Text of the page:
information comes from Iain
O'hAnnaidh, a very very very reliable source in Welsh (he's a native Welsh speaker, a philologist in Celtic languages and a researcher about Welsh language and culture) and I trust him completely.He
had a website running, but now it is down. http://kimkat.org/amryw/1_enwau/enwau_bedydd_cymraeg_geiriadur_cyflwyniad_2525e.htmhttp://kimkat.org/amryw/1_enwau/enwau_bedydd_cymraeg_geiriadur_1_1265e.htmhttp://kimkat.org/amryw/1_enwau/enwau_bedydd_cymraeg_geiriadur_2_2524e.htm
However, I had press his information about Welsh names and I can copy it here:
PLACE NAMES AS FIRST NAMES
Some names from toponyms (e.g. Hirwaun) are not usually used as a first Christian
name. They occur as a second element in the name and indicate a connection with a particular locality. This is also the case with certain saints names (e.g. Tegla, from the village of Llandegla).
PLACE NAMES AS FORENAMES.
Although not common, there are instances of place names becoming forenames. This practice dates from the 1800s, among ministers and preachers. Because so many had the same English names (David
Williams, and so on) it was necessary to add something to distinguish themselves from their namesakes (Of course, they could have changed their names completely, and given themselves Welsh names, but his would have appeared odd or lunatic in those days).
Generally, people often acquired a place-name tag to makes themselves more identifiable. It could be the place of origin, or the place in which a minister had settled and with which he had become associated. For example, to give a hypothetical example, John
Jones from Aberteifi (mouth of the river Teifi) might be called by other people John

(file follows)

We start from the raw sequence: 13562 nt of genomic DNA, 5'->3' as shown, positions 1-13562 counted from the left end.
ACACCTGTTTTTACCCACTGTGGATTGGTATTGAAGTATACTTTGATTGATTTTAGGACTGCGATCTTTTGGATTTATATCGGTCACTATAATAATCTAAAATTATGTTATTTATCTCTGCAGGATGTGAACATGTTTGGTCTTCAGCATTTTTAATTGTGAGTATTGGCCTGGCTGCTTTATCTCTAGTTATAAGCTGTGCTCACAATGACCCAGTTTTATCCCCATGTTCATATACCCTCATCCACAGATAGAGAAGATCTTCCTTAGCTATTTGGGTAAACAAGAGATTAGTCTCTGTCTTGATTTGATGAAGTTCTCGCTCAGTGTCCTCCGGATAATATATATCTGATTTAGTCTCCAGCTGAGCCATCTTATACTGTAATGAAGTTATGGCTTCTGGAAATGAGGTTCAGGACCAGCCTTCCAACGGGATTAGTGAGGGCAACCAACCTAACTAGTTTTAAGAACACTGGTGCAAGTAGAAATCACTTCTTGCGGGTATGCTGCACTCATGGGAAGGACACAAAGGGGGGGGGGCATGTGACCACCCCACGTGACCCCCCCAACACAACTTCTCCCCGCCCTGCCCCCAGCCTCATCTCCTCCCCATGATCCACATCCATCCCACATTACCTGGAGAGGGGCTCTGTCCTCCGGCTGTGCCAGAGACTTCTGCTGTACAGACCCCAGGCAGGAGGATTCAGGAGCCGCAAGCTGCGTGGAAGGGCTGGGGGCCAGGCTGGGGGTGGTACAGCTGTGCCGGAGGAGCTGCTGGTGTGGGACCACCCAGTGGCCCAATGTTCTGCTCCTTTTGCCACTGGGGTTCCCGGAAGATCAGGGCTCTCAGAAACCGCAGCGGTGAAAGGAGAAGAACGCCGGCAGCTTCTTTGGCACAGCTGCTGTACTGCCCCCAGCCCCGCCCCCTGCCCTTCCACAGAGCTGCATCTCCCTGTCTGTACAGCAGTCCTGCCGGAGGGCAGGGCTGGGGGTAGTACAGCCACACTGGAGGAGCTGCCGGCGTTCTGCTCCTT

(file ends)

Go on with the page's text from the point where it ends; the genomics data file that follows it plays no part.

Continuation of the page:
Jones Aberteifi (the John
Jones from Aberteifi, to distinguish him from the John
Jones from Dolgellau, or Caergybi, or Aberhonddu, etc). The man himself might then style himself John
Aberteifi Jones, or rather than the town name might use only the river name — John
Generally, because the ministers were in the Welsh non-Conformist churches, and were Welsh-speakers and generally patriotic, they would use the Welsh form of names, rather than the alien English forms. However, there are many examples of English forms in use - as in (another hypothetical example until I find some genuine ones!) John
Cardiff Williams rather than John
These middle names would not be official - they would not be adopted as a legal name. However, they would later be perceived as male names and in succeeding generations be used as a forename, giving curious results such as Aeron
being used as the name for male - in fact Aeron
was a Celtic goddess of war, regarded by the British as the river spirit of this Ceredigion river However, any memory that it was a female goddess name is lost (it is nothing more than ‘a river name’ for most people). A female forename has in fact come into use by adding -a : Aerona
Pronunciation: EM-lin [ˈɛmlɪn]
Notes: From a district name.
The etymology coming from Aemilianus was proposed for the place name (as the composition of Gruffudd
's work states, without the "also" present in other entries) but it seems that in the last years it has been desestimated:
"The name derives from am (around, on both sides of) and glyn (valley), the valley in question being presumably the Cuch.
2 ^ Charles
, B. G., The Placenames of Pembrokeshire, National Library of Wales, Aberystwyth, 1992, ISBN 0-907158-58-7, p 347"
Since a lot of Welsh place names comes from given names (Latin or not) of saints or owners, the etymology for the place name Emlyn
from the Latin Aemilianus implied the very possible (early) use of Emlyn
as first name: use > lost of popularity > disappearance > rebirth in use. But this etymology seems to be an educated folk etymology and I don't find examples of use before 19th century. Even in Seren Gomer
's articles (1823) appealing to give children Welsh names, with old and new Welsh names proposed, Emlyn
is not present.